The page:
Grieving and death are infinitely uneasy for me to write about. However, words aren’t coherently forming to write about anything else. Since the passing of my grandmother, I’ve struggled writing articles (this one has actually taken a good week), but it’s not for lack of trying or lack of video games. Rather, I’ve been so consumed with returning to my Darnassian roots in World of Warcraft and to the Mass Effect world, that I’ve been hesitant to leave Azeroth and the Andromeda galaxy for very long, and I think I’ve figured out why.
Grieving comes in many different forms. As an American adult, I have had the persistent question “shouldn’t I be done crying now?” rolling around in my brain. The answer, frankly, is “no.” There’s no right or wrong way to mourn the loss of someone – be it a friend, family member, or pet. Heck, you might be mourning democracy right now with the state of the union. With my particular situation, I’ve found incredible comfort in Harry Potter and playing my favorite video games.
A Word on Death
When you’re thinking about having a baby, you start to see babies everywhere. Likewise, if you’re considering adopting a dog, they’re magically going to appear in every park and sidewalk. Similarly, when someone you know dies, it seems like death is suddenly everywhere. It’s as if the grim reaper is gliding around, casually swinging his scythe around innocent people.
This phenomenon goes something like this: First someone you’re close to dies, maybe a family member or friend. You’re grieving and trying to cope. Then the cosmos implodes, and you’re seeing memorials and obituaries on your social media for everyone’s dad, grandma, and friend. It’s painful and unfair and you just want to tell the universe to eff off.. You know rationally that death is part of the cycle of life, but that doesn’t make it any harder. At this point, you’re aching for the familiar and unchanging.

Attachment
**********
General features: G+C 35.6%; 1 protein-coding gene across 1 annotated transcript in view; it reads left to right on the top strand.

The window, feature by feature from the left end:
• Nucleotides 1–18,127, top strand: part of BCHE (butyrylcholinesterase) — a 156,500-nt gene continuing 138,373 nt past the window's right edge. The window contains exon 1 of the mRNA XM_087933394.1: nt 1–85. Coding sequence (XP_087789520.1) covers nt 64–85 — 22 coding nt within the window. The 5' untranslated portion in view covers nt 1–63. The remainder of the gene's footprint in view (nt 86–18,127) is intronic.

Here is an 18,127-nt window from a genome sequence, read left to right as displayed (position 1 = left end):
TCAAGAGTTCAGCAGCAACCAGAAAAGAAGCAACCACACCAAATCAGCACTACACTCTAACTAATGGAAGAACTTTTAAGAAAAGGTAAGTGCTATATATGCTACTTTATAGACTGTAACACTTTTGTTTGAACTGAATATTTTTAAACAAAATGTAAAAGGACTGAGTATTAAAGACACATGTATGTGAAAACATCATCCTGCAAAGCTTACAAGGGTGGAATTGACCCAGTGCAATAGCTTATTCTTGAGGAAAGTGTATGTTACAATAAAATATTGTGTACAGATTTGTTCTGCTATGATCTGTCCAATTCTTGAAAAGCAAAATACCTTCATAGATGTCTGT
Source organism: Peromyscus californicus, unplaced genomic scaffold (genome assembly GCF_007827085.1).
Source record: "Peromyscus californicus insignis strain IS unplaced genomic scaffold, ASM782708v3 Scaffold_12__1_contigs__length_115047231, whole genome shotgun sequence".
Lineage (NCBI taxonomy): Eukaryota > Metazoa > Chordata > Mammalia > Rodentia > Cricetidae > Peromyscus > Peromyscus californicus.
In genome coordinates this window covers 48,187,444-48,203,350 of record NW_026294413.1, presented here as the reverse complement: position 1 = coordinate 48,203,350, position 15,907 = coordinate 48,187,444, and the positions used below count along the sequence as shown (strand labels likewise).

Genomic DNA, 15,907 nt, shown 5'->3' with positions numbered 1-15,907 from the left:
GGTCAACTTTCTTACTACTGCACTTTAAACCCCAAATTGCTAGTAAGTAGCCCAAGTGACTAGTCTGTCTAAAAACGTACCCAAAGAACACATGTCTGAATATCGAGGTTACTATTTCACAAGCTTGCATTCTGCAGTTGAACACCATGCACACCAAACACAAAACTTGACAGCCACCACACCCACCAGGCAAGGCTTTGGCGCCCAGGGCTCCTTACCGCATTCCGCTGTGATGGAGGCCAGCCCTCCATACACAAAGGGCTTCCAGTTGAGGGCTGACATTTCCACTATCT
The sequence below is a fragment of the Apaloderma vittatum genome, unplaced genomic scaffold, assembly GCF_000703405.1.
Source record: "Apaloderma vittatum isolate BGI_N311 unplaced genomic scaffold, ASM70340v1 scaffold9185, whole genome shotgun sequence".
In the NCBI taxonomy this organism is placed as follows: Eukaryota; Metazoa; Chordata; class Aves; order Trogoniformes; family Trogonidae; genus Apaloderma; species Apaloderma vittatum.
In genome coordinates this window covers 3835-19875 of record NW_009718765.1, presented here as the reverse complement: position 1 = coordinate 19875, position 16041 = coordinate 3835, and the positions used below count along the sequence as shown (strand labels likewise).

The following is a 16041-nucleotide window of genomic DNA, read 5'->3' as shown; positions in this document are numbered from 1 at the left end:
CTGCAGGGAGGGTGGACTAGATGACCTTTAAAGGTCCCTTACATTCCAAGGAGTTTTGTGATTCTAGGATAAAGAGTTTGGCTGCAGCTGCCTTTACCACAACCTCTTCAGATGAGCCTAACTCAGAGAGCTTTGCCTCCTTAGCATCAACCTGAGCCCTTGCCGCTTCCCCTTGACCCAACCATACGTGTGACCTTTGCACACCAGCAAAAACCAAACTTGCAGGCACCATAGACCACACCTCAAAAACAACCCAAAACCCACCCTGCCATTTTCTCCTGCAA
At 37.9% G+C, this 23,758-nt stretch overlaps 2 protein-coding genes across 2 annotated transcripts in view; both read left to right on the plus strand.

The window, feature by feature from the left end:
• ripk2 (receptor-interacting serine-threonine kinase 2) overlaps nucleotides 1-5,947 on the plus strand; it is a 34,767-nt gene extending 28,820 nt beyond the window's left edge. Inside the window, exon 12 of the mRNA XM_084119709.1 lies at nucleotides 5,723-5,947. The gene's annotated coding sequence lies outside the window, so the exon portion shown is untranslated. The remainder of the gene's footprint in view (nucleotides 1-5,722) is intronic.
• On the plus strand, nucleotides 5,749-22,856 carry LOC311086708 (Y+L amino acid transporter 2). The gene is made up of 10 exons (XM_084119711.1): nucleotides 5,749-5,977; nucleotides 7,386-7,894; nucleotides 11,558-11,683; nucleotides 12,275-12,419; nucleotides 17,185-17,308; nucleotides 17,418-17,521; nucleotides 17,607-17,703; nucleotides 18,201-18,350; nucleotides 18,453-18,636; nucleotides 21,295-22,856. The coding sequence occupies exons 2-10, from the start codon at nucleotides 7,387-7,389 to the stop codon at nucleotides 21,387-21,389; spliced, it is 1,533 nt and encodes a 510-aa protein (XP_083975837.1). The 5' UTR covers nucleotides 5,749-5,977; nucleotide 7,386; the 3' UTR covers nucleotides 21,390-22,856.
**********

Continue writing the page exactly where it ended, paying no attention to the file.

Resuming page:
Video game nostalgia hits us in the feels for a reason. We fondly remember the times we’ve played with friends, had novel first experiences (like glitching out Freya in Ulduar and pulling the entire wing), and security of returning to familiar music and questlines. It could be that nostalgia is putting on a pair of rose colored glasses, but I like to think it’s something more. When you’ve experienced a great loss, you need the familiar. It ground yours thoughts from drifting back to death and anguish over and over again.
Every few years, I’ll create a new druid in World of Warcraft, so I can experience the starting zone again. In that sense, Teldrassil is one of my video game homes. When our daily rituals are uprooted and we are confused and doubtful, we need hope and any semblance of home that we can hold onto, even if it’s a zone in a video game. This is especially true when, as an adult, you’re living far away from where you grew up. In a way, it makes perfect sense to return to our “video game roots.” Humans and many animals return to their birthplaces in times of grief or live change. (Salmon swimming back to lay eggs comes to mind for some reason. Probably related to reading Douglas Adams’ So Long and Thanks For All the Fish.)
New, but Familiar
Now that Andromeda’s come out, I’ve been spending time milling across the galaxy. Though my best pals Wrex and Grunt aren’t here, I’ve made a new Krogan friend in Andromeda. His “let’s smash all the Kett” attitude helps me feel, again, like I’m coming back home. Mass Effect, both the original trilogy, and now Andromeda, have a continual sense of hope and perseverance. With a turbulent outside world and disorienting life changes, heck yes, I am going to play a game that helps me feel like there’s a possibility, one day, several sentient species will live in harmony. (Cue The Doctor’s Zygon Inversion speech.)
I suppose what I’m trying to say, though this all may sound like incoherent rambling of a grieving granddaughter, is that none of us are truly alone in this world. Death is a sucky, sucky part of life on earth. There’s no way around it. But we have things that can center us in our grief and anger, even if those things are as simple as playing video games and feeling like we’re returning home.
* New Normative has a strict comment policy that is actively enforced. *
Latest posts by Deva M. Gregory (see all)
- Grieving as a Gamer How returning to video game homes helps grieving - April 3, 2017
- And Now, a Word on Kirby, Jane the Virgin, and Poop A new mantra to live by - February 24, 2017
- The Characters We Love, And Lust Remembering those we've loved - February 22, 2017